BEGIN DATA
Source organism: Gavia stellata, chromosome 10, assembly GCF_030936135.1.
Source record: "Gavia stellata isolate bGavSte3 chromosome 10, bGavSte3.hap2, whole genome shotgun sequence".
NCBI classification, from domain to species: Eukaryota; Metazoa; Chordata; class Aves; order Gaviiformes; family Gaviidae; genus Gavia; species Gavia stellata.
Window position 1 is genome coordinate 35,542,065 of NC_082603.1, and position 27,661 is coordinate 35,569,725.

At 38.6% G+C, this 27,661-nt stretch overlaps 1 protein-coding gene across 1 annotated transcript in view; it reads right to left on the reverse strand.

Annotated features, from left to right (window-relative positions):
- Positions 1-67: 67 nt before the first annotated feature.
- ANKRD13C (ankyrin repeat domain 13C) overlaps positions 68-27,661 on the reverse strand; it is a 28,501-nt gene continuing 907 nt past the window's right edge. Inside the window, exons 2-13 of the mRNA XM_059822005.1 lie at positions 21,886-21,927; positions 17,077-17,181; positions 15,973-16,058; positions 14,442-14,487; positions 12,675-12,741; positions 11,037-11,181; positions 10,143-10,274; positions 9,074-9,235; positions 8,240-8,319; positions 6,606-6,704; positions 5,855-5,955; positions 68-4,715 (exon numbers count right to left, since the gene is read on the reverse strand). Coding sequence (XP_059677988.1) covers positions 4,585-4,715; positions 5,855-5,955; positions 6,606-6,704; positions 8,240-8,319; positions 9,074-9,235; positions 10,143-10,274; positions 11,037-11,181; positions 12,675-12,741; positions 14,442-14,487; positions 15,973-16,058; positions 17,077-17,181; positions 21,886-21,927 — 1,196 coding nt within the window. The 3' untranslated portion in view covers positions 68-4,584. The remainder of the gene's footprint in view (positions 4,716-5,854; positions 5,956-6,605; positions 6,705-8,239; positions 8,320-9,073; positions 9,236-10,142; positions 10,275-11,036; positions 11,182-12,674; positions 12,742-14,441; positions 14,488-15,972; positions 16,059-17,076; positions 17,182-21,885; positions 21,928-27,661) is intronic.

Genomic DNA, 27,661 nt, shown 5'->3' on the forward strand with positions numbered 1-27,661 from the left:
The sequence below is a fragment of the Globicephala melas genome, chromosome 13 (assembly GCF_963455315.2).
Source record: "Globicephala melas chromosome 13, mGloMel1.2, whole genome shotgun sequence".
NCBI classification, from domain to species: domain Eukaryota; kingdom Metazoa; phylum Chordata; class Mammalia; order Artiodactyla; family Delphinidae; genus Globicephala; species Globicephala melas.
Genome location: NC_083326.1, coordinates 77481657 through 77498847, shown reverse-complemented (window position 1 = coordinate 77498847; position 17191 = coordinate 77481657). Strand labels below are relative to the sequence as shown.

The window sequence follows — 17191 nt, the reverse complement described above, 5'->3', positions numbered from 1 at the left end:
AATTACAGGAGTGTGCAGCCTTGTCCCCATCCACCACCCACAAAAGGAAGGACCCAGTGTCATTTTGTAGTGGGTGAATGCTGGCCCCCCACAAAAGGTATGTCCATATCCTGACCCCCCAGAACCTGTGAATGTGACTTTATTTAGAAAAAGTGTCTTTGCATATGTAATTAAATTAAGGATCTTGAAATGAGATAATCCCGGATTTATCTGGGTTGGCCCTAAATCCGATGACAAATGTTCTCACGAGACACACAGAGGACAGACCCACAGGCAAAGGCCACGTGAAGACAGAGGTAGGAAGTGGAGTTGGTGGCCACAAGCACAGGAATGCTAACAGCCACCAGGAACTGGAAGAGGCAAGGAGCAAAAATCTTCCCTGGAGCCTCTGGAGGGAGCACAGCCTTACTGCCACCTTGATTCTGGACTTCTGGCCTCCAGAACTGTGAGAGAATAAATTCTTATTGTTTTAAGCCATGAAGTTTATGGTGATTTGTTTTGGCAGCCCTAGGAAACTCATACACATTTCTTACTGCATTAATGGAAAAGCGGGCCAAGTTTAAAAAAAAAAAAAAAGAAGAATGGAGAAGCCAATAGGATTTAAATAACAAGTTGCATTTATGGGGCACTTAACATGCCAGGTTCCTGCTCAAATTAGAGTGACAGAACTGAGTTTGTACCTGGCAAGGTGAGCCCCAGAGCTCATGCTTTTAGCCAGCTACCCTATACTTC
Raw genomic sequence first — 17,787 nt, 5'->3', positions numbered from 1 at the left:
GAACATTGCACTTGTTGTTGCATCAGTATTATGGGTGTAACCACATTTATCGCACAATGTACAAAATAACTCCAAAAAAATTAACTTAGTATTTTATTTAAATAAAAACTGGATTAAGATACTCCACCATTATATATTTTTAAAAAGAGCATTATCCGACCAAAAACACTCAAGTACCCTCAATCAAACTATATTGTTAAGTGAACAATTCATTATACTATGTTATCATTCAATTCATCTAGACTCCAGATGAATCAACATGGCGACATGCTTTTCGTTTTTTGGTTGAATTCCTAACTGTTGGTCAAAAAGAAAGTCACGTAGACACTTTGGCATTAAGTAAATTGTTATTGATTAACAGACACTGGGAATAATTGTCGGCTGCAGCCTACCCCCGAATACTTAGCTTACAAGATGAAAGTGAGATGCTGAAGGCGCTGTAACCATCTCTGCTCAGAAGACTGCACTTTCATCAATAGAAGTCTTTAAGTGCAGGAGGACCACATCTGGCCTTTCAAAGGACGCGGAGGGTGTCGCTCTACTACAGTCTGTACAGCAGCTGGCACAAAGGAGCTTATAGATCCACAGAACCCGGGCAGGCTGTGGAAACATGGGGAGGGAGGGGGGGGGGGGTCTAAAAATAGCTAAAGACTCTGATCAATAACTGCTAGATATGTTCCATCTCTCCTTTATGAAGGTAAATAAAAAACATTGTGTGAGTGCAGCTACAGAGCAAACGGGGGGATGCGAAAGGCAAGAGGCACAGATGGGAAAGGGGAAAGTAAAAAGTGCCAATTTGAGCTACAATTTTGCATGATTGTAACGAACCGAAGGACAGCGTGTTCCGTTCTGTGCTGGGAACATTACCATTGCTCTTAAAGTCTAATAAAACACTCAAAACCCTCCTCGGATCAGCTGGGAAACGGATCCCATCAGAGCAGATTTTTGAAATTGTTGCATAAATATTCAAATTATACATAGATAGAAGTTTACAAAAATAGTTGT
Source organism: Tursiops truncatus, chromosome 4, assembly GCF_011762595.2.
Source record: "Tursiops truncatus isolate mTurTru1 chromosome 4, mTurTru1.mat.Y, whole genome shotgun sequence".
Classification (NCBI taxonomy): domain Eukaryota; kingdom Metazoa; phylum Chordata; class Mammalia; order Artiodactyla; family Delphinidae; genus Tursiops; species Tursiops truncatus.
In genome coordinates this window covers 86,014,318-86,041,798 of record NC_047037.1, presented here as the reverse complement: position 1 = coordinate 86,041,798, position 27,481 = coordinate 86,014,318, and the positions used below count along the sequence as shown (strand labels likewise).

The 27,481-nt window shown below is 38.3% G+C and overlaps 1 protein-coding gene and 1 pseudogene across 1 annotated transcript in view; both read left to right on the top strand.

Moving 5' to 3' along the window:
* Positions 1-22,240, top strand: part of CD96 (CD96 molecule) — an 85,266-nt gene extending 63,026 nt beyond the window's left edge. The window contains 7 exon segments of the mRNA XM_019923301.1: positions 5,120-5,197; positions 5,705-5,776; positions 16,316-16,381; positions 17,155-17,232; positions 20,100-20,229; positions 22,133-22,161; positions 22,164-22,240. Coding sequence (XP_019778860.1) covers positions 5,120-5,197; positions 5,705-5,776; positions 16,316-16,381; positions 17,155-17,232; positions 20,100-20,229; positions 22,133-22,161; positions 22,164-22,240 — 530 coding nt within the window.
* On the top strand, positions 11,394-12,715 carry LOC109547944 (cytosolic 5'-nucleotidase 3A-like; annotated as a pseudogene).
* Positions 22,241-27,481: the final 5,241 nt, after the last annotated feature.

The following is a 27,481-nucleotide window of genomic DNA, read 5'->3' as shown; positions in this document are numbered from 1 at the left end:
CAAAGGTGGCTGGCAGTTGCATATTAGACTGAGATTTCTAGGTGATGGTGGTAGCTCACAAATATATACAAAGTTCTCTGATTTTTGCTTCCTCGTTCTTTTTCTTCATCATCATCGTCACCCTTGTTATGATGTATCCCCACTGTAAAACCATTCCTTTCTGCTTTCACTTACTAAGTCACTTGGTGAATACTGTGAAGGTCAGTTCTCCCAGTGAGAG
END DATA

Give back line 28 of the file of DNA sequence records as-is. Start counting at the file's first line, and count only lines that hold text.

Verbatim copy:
CAAAGGTGGCTGGCAGTTGCATATTAGACTGAGATTTCTAGGTGATGGTGGTAGCTCACAAATATATACAAAGTTCTCTGATTTTTGCTTCCTCGTTCTTTTTCTTCATCATCATCGTCACCCTTGTTATGATGTATCCCCACTGTAAAACCATTCCTTTCTGCTTTCACTTACTAAGTCACTTGGTGAATACTGTGAAGGTCAGTTCTCCCAGTGAGAG